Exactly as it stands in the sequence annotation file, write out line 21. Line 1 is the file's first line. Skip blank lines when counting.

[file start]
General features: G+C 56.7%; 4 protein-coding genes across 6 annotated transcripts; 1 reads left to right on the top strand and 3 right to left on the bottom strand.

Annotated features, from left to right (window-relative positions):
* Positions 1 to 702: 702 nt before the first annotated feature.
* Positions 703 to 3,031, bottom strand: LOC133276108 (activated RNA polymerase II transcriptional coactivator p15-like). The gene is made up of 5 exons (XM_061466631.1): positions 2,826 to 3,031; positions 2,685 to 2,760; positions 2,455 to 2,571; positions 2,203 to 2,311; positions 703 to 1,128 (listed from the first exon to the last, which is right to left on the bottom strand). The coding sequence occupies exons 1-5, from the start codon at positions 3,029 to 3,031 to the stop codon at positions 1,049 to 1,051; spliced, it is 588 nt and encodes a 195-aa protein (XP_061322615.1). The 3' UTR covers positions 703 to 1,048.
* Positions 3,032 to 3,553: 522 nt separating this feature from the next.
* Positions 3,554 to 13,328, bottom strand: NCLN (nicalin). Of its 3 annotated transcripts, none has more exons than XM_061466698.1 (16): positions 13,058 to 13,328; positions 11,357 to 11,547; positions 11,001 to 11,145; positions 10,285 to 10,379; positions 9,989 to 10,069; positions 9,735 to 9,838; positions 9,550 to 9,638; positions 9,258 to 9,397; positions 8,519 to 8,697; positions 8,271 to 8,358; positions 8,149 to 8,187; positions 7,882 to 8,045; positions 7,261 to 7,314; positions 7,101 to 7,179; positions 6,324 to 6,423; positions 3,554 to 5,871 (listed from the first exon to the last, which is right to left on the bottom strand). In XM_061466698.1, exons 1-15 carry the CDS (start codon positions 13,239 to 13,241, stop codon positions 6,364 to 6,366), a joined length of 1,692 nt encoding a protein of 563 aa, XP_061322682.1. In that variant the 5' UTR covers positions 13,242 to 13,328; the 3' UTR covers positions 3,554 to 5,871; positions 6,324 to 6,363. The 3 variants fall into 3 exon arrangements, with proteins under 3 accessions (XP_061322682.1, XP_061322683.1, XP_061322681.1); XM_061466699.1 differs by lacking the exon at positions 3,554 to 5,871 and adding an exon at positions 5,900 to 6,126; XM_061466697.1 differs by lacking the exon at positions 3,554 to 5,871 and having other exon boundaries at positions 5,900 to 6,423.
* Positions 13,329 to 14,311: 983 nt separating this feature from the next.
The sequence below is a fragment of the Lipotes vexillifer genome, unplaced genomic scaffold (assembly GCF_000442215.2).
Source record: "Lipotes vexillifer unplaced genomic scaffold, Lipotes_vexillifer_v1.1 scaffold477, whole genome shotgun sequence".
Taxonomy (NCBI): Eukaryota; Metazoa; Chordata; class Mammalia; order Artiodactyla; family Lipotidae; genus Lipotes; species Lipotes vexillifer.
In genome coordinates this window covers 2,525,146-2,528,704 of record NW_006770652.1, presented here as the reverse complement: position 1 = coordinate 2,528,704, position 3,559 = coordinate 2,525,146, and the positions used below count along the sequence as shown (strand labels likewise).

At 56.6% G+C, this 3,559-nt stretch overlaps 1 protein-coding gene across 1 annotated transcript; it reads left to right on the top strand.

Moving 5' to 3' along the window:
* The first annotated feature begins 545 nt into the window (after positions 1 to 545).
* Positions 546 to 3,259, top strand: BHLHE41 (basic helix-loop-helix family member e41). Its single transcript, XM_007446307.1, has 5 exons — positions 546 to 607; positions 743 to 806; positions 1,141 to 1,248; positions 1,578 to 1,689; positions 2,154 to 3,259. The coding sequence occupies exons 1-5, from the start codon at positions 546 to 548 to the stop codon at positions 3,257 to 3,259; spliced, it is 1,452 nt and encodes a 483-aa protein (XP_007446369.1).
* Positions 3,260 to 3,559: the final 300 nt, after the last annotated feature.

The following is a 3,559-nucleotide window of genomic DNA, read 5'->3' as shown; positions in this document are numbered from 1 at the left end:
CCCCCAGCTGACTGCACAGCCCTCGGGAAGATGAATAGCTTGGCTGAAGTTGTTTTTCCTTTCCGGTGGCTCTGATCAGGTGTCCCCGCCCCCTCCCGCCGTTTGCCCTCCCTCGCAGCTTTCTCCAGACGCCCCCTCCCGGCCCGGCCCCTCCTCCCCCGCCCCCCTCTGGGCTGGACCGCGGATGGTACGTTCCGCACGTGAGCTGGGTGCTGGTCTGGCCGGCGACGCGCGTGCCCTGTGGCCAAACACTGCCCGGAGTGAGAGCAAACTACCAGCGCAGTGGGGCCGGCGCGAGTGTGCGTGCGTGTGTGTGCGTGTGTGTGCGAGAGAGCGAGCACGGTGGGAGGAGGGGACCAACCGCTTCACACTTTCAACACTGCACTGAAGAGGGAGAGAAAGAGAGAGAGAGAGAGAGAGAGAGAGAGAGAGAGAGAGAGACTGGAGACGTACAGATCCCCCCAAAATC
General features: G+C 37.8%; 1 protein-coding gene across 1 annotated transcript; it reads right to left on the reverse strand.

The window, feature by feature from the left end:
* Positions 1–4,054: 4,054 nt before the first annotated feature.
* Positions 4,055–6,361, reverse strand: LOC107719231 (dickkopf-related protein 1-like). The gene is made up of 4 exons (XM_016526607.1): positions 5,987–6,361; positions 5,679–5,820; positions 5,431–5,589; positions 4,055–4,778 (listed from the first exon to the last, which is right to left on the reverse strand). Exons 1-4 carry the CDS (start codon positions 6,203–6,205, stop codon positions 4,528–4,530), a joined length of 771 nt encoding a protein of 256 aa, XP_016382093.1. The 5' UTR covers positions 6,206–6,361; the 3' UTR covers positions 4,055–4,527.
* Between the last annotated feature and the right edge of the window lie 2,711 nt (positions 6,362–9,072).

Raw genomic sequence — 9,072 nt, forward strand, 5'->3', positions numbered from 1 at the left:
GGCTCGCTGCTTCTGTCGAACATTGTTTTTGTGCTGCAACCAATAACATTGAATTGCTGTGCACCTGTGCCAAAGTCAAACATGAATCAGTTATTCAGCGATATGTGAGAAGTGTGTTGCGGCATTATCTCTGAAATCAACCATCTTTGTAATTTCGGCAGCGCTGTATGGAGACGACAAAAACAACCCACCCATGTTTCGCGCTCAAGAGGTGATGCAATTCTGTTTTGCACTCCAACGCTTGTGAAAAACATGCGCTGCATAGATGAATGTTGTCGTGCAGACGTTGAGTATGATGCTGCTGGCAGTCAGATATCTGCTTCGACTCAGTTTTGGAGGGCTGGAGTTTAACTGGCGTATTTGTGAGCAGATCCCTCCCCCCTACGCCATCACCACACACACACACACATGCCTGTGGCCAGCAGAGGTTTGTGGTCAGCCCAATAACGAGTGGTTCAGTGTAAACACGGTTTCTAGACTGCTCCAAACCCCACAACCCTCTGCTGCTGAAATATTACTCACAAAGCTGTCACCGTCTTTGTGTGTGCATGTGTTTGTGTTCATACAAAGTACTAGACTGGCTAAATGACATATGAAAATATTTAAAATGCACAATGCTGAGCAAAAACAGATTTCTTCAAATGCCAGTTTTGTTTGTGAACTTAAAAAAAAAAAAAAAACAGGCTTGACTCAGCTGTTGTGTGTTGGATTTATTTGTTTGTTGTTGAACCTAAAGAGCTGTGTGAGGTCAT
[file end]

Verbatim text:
* Positions 1–4,054: 4,054 nt before the first annotated feature.